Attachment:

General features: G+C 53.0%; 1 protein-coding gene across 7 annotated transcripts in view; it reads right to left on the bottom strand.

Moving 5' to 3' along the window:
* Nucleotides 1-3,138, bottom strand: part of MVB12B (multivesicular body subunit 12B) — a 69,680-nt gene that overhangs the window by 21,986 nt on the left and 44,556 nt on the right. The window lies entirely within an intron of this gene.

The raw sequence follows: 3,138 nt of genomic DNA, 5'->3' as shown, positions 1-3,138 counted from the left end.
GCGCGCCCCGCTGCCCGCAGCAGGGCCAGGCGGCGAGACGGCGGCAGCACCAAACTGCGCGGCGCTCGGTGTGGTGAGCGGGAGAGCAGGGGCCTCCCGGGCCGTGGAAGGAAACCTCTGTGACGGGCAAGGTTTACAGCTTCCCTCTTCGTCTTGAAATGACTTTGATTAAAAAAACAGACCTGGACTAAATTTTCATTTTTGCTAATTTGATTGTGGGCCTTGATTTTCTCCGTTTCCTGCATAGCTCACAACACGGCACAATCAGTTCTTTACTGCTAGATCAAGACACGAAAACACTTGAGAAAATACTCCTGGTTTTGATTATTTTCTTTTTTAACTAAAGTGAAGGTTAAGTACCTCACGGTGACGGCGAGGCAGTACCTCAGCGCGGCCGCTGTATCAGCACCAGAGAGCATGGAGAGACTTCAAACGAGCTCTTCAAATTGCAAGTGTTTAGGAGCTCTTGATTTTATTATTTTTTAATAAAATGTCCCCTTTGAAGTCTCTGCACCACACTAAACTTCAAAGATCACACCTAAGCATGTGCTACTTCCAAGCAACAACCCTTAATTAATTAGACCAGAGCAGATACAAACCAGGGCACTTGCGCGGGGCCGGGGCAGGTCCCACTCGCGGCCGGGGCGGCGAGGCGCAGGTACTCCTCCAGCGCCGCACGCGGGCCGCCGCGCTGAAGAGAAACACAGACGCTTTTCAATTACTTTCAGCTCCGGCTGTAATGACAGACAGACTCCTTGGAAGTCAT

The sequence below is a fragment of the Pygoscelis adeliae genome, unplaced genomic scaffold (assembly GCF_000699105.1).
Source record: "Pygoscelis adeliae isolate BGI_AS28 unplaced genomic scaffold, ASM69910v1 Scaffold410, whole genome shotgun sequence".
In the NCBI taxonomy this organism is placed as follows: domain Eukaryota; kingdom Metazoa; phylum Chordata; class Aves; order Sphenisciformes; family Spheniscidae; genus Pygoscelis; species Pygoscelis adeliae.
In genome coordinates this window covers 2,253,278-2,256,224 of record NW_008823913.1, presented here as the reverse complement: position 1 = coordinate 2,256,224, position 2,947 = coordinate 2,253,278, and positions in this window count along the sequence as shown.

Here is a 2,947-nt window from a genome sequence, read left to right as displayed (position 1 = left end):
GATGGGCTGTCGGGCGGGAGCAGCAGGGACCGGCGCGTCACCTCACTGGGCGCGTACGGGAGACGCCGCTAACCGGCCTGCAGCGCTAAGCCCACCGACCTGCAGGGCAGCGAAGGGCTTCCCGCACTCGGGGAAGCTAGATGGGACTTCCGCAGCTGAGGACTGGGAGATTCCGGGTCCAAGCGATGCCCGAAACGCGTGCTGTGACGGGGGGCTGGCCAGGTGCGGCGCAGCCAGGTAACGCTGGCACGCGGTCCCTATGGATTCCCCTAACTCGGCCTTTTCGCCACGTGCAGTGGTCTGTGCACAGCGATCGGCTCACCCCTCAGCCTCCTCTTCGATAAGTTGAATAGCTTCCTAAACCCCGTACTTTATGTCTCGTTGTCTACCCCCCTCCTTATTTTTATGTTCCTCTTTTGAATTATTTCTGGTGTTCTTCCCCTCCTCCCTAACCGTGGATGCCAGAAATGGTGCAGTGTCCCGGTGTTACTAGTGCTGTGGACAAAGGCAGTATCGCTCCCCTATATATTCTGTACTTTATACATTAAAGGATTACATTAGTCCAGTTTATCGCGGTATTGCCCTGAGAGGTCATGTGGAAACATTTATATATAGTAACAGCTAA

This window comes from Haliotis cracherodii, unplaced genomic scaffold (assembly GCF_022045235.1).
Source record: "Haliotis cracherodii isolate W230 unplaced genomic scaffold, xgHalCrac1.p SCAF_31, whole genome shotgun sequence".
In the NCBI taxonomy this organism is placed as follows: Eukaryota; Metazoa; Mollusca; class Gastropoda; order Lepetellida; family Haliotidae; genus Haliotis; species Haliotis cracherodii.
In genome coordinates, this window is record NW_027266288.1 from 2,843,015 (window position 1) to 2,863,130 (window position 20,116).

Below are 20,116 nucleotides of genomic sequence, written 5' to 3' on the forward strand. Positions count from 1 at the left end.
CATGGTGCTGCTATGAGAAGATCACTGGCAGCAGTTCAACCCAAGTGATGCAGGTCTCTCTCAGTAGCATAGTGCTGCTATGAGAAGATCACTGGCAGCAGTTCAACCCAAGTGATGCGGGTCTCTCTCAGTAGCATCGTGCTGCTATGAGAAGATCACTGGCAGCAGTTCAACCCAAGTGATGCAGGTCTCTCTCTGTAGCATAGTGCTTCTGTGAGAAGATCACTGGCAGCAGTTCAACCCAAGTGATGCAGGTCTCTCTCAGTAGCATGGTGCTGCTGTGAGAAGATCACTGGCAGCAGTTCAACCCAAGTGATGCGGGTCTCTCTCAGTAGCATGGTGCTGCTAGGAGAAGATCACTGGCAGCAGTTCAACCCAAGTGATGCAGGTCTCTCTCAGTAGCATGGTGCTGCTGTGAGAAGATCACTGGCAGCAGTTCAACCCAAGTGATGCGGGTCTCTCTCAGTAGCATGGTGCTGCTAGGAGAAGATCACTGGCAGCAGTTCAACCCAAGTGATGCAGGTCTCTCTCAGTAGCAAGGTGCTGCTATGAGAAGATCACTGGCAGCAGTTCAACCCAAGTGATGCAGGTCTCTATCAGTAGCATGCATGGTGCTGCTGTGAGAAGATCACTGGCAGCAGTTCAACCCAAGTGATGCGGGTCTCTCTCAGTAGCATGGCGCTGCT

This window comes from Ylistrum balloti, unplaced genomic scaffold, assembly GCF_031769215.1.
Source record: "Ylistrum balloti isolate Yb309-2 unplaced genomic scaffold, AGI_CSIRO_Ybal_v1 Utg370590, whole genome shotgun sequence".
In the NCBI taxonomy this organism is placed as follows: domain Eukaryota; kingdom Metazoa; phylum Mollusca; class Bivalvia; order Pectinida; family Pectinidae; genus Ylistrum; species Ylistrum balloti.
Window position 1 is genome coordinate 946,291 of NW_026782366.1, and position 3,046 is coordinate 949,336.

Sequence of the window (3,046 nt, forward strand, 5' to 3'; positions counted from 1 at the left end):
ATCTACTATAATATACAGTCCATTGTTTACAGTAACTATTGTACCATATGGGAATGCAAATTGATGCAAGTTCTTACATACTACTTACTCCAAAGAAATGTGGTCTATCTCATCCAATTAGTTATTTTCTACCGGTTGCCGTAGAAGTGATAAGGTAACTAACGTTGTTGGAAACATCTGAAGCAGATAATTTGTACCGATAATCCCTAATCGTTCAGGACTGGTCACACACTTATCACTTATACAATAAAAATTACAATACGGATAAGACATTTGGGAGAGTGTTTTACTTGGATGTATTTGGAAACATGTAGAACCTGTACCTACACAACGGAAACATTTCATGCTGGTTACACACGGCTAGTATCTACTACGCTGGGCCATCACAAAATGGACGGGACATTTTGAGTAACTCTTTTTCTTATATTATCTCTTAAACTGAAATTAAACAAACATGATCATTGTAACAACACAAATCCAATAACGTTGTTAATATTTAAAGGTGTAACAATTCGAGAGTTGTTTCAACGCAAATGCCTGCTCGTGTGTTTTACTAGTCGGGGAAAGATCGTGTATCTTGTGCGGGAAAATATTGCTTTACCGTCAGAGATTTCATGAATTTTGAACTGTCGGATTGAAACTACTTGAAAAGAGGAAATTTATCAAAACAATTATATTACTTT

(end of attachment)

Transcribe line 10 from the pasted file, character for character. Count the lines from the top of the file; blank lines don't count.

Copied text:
Here is a 2,947-nt window from a genome sequence, read left to right as displayed (position 1 = left end):